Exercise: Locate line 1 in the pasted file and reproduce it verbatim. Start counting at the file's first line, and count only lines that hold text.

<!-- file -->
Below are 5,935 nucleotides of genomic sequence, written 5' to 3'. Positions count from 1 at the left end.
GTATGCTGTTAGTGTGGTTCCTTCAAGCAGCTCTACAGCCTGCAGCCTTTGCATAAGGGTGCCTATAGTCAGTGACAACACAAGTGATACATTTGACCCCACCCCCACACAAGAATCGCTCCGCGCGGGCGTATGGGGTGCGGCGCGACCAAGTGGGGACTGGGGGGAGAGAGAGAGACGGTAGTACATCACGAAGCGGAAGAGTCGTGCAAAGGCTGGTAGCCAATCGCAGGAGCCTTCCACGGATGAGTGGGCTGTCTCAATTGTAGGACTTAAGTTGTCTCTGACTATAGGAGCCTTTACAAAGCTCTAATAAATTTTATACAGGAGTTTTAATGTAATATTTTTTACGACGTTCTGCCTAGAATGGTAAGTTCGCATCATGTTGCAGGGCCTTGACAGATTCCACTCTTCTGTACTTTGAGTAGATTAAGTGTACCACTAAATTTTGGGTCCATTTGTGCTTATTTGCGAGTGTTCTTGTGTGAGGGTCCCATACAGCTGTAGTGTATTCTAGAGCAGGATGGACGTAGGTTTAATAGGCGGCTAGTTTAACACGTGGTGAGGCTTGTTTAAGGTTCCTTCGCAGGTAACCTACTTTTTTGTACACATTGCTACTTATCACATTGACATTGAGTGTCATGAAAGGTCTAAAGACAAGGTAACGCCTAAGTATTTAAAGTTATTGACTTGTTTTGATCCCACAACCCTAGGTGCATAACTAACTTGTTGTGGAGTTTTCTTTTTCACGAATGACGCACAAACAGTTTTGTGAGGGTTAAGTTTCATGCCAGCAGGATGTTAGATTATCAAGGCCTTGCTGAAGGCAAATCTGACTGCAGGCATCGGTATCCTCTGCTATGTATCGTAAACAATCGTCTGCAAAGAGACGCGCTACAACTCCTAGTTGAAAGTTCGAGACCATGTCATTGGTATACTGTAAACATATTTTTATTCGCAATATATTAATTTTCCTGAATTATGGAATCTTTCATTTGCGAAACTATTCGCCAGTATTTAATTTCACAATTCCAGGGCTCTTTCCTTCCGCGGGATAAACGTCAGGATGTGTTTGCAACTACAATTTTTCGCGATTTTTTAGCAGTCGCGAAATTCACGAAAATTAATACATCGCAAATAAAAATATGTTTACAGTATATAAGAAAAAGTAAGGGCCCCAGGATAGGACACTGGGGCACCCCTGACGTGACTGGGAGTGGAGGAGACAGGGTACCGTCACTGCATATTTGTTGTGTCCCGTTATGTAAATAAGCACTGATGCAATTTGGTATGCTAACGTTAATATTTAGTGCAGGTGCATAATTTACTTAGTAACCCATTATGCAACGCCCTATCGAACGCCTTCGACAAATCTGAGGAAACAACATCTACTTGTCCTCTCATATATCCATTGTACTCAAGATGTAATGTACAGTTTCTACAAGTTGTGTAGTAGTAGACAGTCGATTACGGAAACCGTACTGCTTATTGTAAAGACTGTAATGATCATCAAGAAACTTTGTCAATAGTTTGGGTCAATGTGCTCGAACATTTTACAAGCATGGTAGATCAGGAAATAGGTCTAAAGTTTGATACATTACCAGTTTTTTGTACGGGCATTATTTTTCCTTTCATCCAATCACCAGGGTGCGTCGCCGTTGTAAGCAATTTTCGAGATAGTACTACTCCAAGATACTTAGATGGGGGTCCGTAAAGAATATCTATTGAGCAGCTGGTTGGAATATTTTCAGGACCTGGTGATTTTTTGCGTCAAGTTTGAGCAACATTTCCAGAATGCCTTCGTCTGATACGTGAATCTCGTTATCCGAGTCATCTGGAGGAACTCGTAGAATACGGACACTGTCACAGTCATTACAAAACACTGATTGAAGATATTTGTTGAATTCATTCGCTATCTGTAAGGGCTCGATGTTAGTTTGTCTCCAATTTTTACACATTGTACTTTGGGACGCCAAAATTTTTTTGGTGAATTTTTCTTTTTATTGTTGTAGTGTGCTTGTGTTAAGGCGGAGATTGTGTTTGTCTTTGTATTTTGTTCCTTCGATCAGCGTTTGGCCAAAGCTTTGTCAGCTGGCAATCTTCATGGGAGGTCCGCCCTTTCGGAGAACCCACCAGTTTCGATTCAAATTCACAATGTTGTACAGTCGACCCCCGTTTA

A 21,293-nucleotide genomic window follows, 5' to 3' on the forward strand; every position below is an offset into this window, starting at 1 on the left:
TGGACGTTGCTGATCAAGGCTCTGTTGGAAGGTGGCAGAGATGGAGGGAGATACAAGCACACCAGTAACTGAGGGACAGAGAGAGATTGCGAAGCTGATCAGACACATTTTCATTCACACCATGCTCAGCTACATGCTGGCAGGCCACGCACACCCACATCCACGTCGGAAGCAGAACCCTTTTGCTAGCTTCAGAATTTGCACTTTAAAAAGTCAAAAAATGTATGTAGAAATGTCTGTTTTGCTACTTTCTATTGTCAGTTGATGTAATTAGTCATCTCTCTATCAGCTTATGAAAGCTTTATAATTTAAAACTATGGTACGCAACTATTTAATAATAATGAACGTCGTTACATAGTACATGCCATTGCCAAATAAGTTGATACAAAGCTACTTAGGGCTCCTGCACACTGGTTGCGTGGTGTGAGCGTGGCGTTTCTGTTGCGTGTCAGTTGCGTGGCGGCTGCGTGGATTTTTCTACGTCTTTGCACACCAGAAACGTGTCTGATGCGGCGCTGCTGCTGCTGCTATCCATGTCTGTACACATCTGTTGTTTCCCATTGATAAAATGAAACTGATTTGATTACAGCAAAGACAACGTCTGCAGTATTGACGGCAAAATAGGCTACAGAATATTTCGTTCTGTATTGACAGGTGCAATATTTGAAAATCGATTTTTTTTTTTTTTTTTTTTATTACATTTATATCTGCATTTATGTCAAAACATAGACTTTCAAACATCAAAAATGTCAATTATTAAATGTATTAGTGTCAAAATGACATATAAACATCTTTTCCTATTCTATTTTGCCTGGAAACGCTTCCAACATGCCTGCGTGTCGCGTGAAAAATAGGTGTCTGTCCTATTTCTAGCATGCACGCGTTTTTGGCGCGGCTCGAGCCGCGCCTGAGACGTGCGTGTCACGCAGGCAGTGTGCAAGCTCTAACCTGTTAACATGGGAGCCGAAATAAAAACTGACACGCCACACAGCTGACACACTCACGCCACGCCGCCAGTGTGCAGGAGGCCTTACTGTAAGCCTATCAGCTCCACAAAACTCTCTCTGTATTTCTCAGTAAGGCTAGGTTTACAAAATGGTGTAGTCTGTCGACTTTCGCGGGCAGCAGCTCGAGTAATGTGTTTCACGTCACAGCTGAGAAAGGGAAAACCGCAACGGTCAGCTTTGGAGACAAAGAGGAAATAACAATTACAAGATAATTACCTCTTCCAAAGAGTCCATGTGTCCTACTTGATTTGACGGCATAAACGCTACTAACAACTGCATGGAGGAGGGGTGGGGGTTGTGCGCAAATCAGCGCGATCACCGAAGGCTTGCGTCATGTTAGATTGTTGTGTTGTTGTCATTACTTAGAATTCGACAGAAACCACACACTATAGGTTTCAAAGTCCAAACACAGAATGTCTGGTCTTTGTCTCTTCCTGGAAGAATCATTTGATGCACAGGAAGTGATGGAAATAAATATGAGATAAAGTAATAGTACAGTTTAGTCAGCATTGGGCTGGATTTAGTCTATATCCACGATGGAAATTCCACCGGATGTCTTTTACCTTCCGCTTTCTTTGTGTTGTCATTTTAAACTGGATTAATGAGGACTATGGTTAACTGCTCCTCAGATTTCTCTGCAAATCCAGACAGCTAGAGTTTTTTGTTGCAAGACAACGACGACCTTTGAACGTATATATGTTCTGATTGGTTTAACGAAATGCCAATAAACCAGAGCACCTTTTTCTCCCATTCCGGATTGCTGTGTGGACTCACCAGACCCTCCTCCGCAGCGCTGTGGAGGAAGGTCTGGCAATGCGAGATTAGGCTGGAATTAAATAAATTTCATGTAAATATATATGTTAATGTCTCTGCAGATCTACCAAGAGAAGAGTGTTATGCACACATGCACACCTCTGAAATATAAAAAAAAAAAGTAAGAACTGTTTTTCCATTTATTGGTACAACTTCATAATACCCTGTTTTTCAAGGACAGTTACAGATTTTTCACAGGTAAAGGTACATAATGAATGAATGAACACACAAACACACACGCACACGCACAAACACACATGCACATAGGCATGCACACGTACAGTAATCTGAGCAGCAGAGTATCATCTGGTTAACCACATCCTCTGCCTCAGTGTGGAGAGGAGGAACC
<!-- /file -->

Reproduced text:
Below are 5,935 nucleotides of genomic sequence, written 5' to 3'. Positions count from 1 at the left end.